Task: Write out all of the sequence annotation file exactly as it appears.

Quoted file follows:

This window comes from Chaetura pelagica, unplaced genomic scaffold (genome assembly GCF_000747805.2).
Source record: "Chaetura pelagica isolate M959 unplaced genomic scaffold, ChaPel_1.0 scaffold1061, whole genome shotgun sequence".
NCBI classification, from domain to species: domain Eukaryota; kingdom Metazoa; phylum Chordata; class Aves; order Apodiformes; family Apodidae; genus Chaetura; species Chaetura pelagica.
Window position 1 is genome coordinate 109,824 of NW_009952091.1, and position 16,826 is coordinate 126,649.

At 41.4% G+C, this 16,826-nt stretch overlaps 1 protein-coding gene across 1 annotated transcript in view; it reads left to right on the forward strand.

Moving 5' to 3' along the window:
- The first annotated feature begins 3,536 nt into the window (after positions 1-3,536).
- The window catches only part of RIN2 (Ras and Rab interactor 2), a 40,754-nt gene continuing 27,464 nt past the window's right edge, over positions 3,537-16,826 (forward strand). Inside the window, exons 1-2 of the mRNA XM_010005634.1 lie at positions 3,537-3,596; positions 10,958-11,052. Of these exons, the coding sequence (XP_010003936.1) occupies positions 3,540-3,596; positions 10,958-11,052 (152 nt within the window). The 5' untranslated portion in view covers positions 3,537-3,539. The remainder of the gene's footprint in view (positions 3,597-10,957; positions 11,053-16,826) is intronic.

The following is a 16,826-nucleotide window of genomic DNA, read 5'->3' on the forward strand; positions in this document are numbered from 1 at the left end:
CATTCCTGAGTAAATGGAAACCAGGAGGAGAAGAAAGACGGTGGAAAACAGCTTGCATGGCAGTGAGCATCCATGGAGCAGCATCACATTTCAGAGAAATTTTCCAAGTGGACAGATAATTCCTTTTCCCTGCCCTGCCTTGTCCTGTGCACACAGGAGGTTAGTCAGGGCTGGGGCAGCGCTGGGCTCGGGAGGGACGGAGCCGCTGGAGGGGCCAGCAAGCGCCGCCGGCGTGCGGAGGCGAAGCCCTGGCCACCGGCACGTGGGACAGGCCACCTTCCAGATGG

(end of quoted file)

This window comes from Chaetura pelagica, unplaced genomic scaffold (genome assembly GCF_000747805.2).
Source record: "Chaetura pelagica isolate M959 unplaced genomic scaffold, ChaPel_1.0 scaffold1061, whole genome shotgun sequence".
NCBI classification, from domain to species: domain Eukaryota; kingdom Metazoa; phylum Chordata; class Aves; order Apodiformes; family Apodidae; genus Chaetura; species Chaetura pelagica.
Window position 1 is genome coordinate 109,824 of NW_009952091.1, and position 16,826 is coordinate 126,649.

At 41.4% G+C, this 16,826-nt stretch overlaps 1 protein-coding gene across 1 annotated transcript in view; it reads left to right on the forward strand.

Moving 5' to 3' along the window:
- The first annotated feature begins 3,536 nt into the window (after positions 1-3,536).
- The window catches only part of RIN2 (Ras and Rab interactor 2), a 40,754-nt gene continuing 27,464 nt past the window's right edge, over positions 3,537-16,826 (forward strand). Inside the window, exons 1-2 of the mRNA XM_010005634.1 lie at positions 3,537-3,596; positions 10,958-11,052. Of these exons, the coding sequence (XP_010003936.1) occupies positions 3,540-3,596; positions 10,958-11,052 (152 nt within the window). The 5' untranslated portion in view covers positions 3,537-3,539. The remainder of the gene's footprint in view (positions 3,597-10,957; positions 11,053-16,826) is intronic.

The following is a 16,826-nucleotide window of genomic DNA, read 5'->3' on the forward strand; positions in this document are numbered from 1 at the left end:
CATTCCTGAGTAAATGGAAACCAGGAGGAGAAGAAAGACGGTGGAAAACAGCTTGCATGGCAGTGAGCATCCATGGAGCAGCATCACATTTCAGAGAAATTTTCCAAGTGGACAGATAATTCCTTTTCCCTGCCCTGCCTTGTCCTGTGCACACAGGAGGTTAGTCAGGGCTGGGGCAGCGCTGGGCTCGGGAGGGACGGAGCCGCTGGAGGGGCCAGCAAGCGCCGCCGGCGTGCGGAGGCGAAGCCCTGGCCACCGGCACGTGGGACAGGCCACCTTCCAGATGG